Data Mining Exercises

IMMIGRATION AND CULTURAL DIVERSITY

The term cultural diversity describes the range of cultures that exist around the globe, as well as the richness of subcultures within our society. Our culture reflects the contributions of many different cultural groups, as they came and settled in the United States. We can see this in our language (cookie from the Dutch, pronto from the Spanish, klutz from the Yiddish); in our cultural traditions (Cinco de Mayo from the Mexicans, Mardi Gras from the French, St. Patrick’s Day from the Irish); and in our cuisine (taco, pad thai, chowder, danish). In this data exercise you will learn more about the history of immigration and consider how immigrants contribute to cultural change.

Part I

According to the U.S. Census Bureau’s 2009 American Community Survey, 12.5 percent of the American population is foreign born; this represents an estimated 38.5 million people. Approximately 80% of this population has arrived since 1980.

To understand more about the history of immigration and to answer the following questions, you might want to check out the following Web sites:

Writing Assignment 1

Using your sociological imagination, try to answer the following questions:

Why do people come to the United States? What are some of the "pulls" that attract immigrants? What are some of the forces that have pushed immigrants out of their native countries? Historically, what factors have contributed to this nation’s relative success in making space for so many immigrants?

Part II

As noted in Chapter 2 of your text, unlike the earlier immigrants, today’s immigrants are drawn primarily from Central and South America as well as Europe and Asia. While coming from cultures that are often significantly different from our own, they have nevertheless infused the American cultural landscape with elements of their home cultures.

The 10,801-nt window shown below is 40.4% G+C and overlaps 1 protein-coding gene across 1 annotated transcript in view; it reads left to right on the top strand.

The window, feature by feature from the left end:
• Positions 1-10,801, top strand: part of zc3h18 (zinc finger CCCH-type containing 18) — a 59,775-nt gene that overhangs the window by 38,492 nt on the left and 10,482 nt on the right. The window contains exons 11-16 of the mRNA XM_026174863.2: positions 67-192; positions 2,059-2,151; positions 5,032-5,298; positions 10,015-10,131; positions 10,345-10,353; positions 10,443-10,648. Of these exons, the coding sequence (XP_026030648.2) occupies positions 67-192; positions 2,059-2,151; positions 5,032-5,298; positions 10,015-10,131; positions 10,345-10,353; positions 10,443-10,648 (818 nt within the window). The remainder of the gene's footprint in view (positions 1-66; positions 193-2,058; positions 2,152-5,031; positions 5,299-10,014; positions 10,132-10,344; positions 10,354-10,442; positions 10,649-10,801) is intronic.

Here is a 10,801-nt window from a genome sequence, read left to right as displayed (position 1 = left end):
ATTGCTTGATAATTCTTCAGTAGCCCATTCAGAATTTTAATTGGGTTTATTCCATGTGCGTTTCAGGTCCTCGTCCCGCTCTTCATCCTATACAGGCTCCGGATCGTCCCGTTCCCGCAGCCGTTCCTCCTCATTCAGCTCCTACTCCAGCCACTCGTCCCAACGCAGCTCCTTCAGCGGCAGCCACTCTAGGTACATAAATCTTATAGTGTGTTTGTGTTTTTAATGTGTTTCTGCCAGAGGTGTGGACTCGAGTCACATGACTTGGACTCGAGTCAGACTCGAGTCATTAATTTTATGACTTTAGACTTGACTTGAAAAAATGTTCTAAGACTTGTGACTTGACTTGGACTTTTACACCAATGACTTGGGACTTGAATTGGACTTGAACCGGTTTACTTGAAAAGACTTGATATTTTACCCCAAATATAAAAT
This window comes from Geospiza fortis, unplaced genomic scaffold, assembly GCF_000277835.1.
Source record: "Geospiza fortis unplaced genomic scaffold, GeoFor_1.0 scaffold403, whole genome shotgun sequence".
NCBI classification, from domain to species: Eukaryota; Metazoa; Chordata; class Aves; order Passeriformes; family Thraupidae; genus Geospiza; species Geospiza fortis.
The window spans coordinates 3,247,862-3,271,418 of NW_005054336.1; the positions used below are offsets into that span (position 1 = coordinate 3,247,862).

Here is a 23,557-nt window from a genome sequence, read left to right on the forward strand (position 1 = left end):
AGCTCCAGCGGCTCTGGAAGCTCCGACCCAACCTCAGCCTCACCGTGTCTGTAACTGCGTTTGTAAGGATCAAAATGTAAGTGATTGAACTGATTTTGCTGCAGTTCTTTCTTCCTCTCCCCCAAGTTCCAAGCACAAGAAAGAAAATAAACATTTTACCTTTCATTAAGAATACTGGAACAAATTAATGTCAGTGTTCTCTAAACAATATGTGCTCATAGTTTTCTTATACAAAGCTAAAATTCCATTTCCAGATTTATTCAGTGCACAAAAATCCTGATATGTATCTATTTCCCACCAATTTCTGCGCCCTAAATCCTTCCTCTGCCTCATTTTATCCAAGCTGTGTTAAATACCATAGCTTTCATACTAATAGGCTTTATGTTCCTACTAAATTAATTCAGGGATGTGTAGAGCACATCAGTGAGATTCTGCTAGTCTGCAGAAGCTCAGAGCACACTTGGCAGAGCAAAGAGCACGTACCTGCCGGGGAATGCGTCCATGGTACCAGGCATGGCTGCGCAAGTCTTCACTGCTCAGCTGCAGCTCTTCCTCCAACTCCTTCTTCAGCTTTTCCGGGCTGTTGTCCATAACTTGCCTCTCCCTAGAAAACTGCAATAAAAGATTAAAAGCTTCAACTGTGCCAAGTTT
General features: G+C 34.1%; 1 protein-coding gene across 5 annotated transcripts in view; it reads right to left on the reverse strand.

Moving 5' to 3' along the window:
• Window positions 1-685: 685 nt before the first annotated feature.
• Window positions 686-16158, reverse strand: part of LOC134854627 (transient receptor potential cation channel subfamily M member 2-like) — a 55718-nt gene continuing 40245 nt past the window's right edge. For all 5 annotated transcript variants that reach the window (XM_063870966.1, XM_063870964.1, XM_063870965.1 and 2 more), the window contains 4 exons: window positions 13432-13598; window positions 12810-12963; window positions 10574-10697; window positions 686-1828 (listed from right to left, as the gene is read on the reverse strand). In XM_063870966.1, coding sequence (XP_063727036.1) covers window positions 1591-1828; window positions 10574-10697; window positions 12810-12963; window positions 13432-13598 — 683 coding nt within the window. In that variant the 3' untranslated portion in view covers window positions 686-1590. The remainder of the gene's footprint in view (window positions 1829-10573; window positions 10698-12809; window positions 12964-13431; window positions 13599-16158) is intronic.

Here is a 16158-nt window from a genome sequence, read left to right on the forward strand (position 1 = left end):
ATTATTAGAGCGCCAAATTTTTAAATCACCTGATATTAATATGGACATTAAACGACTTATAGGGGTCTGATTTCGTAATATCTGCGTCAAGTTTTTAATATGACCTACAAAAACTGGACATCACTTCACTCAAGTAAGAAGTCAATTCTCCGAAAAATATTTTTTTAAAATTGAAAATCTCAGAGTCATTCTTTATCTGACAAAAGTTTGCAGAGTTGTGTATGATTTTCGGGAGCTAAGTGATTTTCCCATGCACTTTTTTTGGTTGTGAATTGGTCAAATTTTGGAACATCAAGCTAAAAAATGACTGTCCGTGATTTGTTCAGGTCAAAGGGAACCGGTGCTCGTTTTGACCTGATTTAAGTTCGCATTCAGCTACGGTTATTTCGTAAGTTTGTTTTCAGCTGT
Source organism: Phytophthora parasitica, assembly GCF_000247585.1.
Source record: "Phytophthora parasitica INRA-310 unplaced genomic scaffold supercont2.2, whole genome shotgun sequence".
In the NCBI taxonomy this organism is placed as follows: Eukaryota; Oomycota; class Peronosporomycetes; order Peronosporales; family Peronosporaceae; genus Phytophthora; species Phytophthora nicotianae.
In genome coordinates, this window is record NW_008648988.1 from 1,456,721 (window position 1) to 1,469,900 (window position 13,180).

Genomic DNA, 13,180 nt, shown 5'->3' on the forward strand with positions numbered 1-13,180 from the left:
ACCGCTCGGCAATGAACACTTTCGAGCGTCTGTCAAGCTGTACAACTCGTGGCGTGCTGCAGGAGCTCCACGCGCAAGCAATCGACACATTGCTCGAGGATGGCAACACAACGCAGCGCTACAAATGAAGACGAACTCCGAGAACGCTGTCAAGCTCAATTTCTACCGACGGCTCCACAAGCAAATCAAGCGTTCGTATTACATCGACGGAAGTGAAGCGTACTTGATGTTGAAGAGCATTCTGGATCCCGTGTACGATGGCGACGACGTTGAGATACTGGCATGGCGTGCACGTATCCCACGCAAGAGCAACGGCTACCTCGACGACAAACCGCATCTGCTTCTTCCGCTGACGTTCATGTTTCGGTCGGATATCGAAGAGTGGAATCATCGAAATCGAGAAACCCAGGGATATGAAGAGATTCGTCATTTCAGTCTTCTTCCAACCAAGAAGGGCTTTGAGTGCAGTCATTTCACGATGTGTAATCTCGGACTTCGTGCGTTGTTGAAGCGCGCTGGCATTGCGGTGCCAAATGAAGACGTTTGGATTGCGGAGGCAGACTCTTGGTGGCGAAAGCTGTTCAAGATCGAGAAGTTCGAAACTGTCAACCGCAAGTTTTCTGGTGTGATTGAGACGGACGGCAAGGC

But how do Americans feel about immigration today? In 1996 and again in 2004, respondents were asked their views on immigration in the General Social Survey (GSS). Table 1 presents the results for this question.

Table 1: Americans’ Attitudes toward Immigration, 1996 and 2004

Do you think the number of immigrants to America nowadays should be…

Percentage in 1996

Percentage in 2004

increased a lot.

2.9%

3.8%

increased a little.

5.7

6.6

remain the same.

27.2

34.5

reduced a little.

29.7

28.2

reduced a lot.

34.5

26.9

Total (Number of Respondents)

100% (1,141)

100% (1,983)

The GSS included additional questions about people’s attitudes toward immigration. One asked respondents to indicate their position with regard to the view that "some people say it is better for a country if different racial and ethnic groups maintain distinct customs and traditions [while] others say that it is better if these groups adapt and blend in to the larger society." Table 2 provides the survey results.

Table 2: Assimilation or Multiculturalism? Americans’ Attitudes in 1996 and 2004

Percentage in 1996

Percentage in 2004

Multicultural (maintain distinct customs and traditions)

41.7%

47.4%

Assimilation (adapt and blend in)

58.3

52.6

Total (Number of Respondents)